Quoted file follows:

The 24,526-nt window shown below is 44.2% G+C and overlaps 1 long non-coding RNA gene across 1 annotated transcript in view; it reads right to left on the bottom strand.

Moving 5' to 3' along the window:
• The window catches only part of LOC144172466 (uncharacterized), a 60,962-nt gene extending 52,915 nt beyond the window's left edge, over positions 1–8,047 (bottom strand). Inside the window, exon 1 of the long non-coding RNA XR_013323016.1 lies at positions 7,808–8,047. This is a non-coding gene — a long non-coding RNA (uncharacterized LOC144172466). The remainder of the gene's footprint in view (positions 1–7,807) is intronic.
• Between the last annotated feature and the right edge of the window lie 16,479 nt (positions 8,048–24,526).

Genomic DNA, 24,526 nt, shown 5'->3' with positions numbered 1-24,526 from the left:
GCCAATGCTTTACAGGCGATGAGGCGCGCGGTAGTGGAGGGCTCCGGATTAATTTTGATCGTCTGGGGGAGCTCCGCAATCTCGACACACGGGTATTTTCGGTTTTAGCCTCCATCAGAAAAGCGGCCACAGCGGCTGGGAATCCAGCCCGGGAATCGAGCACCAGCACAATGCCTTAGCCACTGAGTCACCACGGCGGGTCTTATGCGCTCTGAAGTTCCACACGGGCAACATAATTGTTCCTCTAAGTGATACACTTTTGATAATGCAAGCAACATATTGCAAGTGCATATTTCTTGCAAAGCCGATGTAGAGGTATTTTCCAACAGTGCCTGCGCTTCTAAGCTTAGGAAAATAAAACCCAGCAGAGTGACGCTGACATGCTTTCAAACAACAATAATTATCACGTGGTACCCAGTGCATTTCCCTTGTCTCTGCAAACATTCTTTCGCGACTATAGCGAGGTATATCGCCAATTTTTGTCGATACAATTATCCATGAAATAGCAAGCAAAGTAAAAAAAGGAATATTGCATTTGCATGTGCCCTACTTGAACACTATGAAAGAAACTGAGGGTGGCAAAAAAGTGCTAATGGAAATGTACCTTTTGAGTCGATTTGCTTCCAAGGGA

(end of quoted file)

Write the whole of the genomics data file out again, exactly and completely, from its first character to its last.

The 24,526-nt window shown below is 44.2% G+C and overlaps 1 long non-coding RNA gene across 1 annotated transcript in view; it reads right to left on the bottom strand.

Moving 5' to 3' along the window:
• The window catches only part of LOC144172466 (uncharacterized), a 60,962-nt gene extending 52,915 nt beyond the window's left edge, over positions 1–8,047 (bottom strand). Inside the window, exon 1 of the long non-coding RNA XR_013323016.1 lies at positions 7,808–8,047. This is a non-coding gene — a long non-coding RNA (uncharacterized LOC144172466). The remainder of the gene's footprint in view (positions 1–7,807) is intronic.
• Between the last annotated feature and the right edge of the window lie 16,479 nt (positions 8,048–24,526).

Genomic DNA, 24,526 nt, shown 5'->3' with positions numbered 1-24,526 from the left:
GCCAATGCTTTACAGGCGATGAGGCGCGCGGTAGTGGAGGGCTCCGGATTAATTTTGATCGTCTGGGGGAGCTCCGCAATCTCGACACACGGGTATTTTCGGTTTTAGCCTCCATCAGAAAAGCGGCCACAGCGGCTGGGAATCCAGCCCGGGAATCGAGCACCAGCACAATGCCTTAGCCACTGAGTCACCACGGCGGGTCTTATGCGCTCTGAAGTTCCACACGGGCAACATAATTGTTCCTCTAAGTGATACACTTTTGATAATGCAAGCAACATATTGCAAGTGCATATTTCTTGCAAAGCCGATGTAGAGGTATTTTCCAACAGTGCCTGCGCTTCTAAGCTTAGGAAAATAAAACCCAGCAGAGTGACGCTGACATGCTTTCAAACAACAATAATTATCACGTGGTACCCAGTGCATTTCCCTTGTCTCTGCAAACATTCTTTCGCGACTATAGCGAGGTATATCGCCAATTTTTGTCGATACAATTATCCATGAAATAGCAAGCAAAGTAAAAAAAGGAATATTGCATTTGCATGTGCCCTACTTGAACACTATGAAAGAAACTGAGGGTGGCAAAAAAGTGCTAATGGAAATGTACCTTTTGAGTCGATTTGCTTCCAAGGGA